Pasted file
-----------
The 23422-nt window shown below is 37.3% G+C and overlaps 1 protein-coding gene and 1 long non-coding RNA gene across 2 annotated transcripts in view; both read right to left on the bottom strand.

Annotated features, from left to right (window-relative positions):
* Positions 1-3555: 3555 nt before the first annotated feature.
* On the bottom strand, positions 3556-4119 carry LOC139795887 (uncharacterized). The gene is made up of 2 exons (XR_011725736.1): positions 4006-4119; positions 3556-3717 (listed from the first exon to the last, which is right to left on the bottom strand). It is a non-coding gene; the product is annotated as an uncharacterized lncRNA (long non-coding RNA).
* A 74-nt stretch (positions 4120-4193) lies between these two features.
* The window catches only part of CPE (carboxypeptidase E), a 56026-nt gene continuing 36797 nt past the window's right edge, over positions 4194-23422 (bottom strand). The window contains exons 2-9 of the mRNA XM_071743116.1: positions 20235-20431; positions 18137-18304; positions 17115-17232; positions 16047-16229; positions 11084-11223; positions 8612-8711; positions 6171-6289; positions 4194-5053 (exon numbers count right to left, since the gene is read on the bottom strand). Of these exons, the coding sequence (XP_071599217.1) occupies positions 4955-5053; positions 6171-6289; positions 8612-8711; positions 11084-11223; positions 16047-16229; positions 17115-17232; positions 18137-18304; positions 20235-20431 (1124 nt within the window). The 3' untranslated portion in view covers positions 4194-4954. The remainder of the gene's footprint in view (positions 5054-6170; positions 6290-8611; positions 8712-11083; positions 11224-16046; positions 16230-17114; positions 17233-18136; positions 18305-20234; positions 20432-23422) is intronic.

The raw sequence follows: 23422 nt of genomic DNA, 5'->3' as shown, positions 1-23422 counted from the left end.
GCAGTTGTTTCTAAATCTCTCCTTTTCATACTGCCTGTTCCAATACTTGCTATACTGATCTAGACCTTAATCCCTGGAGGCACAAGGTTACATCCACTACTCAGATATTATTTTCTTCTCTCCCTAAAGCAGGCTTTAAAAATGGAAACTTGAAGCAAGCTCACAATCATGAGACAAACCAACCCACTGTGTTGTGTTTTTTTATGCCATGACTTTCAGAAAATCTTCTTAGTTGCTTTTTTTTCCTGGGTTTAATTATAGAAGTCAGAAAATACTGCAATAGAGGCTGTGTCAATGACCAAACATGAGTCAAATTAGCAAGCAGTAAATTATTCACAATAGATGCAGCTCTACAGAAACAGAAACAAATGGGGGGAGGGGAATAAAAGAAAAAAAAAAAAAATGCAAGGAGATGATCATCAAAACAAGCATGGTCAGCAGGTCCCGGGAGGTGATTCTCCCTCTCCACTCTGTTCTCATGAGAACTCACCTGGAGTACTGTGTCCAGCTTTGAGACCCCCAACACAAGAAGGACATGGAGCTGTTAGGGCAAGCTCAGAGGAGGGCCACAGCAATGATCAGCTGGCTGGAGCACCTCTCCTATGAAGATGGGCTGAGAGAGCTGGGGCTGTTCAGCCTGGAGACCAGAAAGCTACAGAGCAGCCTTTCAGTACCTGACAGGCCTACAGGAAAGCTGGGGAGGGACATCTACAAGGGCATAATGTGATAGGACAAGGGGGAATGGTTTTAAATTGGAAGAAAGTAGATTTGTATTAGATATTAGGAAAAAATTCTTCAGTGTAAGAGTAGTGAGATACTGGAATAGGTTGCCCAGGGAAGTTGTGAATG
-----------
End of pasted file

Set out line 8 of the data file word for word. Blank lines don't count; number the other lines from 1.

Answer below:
GCAGTTGTTTCTAAATCTCTCCTTTTCATACTGCCTGTTCCAATACTTGCTATACTGATCTAGACCTTAATCCCTGGAGGCACAAGGTTACATCCACTACTCAGATATTATTTTCTTCTCTCCCTAAAGCAGGCTTTAAAAATGGAAACTTGAAGCAAGCTCACAATCATGAGACAAACCAACCCACTGTGTTGTGTTTTTTTATGCCATGACTTTCAGAAAATCTTCTTAGTTGCTTTTTTTTCCTGGGTTTAATTATAGAAGTCAGAAAATACTGCAATAGAGGCTGTGTCAATGACCAAACATGAGTCAAATTAGCAAGCAGTAAATTATTCACAATAGATGCAGCTCTACAGAAACAGAAACAAATGGGGGGAGGGGAATAAAAGAAAAAAAAAAAAAATGCAAGGAGATGATCATCAAAACAAGCATGGTCAGCAGGTCCCGGGAGGTGATTCTCCCTCTCCACTCTGTTCTCATGAGAACTCACCTGGAGTACTGTGTCCAGCTTTGAGACCCCCAACACAAGAAGGACATGGAGCTGTTAGGGCAAGCTCAGAGGAGGGCCACAGCAATGATCAGCTGGCTGGAGCACCTCTCCTATGAAGATGGGCTGAGAGAGCTGGGGCTGTTCAGCCTGGAGACCAGAAAGCTACAGAGCAGCCTTTCAGTACCTGACAGGCCTACAGGAAAGCTGGGGAGGGACATCTACAAGGGCATAATGTGATAGGACAAGGGGGAATGGTTTTAAATTGGAAGAAAGTAGATTTGTATTAGATATTAGGAAAAAATTCTTCAGTGTAAGAGTAGTGAGATACTGGAATAGGTTGCCCAGGGAAGTTGTGAATG